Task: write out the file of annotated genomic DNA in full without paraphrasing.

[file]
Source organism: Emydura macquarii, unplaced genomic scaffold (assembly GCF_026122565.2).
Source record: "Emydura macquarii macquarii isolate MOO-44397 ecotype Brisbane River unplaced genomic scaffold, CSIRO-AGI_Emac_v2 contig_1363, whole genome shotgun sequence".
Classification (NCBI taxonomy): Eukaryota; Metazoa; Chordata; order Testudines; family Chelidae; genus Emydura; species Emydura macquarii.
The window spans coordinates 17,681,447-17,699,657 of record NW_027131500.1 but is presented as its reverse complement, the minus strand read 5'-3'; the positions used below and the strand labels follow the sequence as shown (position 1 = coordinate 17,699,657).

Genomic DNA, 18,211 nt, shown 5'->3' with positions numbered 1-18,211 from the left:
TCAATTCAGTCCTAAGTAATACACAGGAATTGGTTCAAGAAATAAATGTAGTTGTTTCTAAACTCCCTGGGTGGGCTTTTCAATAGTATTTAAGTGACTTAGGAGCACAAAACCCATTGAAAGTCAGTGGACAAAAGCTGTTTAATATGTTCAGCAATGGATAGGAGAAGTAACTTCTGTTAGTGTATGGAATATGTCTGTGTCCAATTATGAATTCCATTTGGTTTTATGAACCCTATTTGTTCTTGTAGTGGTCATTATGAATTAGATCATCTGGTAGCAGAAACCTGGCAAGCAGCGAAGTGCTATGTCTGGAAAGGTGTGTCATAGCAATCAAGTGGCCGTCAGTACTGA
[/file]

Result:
Source organism: Emydura macquarii, unplaced genomic scaffold (assembly GCF_026122565.2).
Source record: "Emydura macquarii macquarii isolate MOO-44397 ecotype Brisbane River unplaced genomic scaffold, CSIRO-AGI_Emac_v2 contig_1363, whole genome shotgun sequence".
Classification (NCBI taxonomy): Eukaryota; Metazoa; Chordata; order Testudines; family Chelidae; genus Emydura; species Emydura macquarii.
The window spans coordinates 17,681,447-17,699,657 of record NW_027131500.1 but is presented as its reverse complement, the minus strand read 5'-3'; the positions used below and the strand labels follow the sequence as shown (position 1 = coordinate 17,699,657).

Genomic DNA, 18,211 nt, shown 5'->3' with positions numbered 1-18,211 from the left:
TCAATTCAGTCCTAAGTAATACACAGGAATTGGTTCAAGAAATAAATGTAGTTGTTTCTAAACTCCCTGGGTGGGCTTTTCAATAGTATTTAAGTGACTTAGGAGCACAAAACCCATTGAAAGTCAGTGGACAAAAGCTGTTTAATATGTTCAGCAATGGATAGGAGAAGTAACTTCTGTTAGTGTATGGAATATGTCTGTGTCCAATTATGAATTCCATTTGGTTTTATGAACCCTATTTGTTCTTGTAGTGGTCATTATGAATTAGATCATCTGGTAGCAGAAACCTGGCAAGCAGCGAAGTGCTATGTCTGGAAAGGTGTGTCATAGCAATCAAGTGGCCGTCAGTACTGA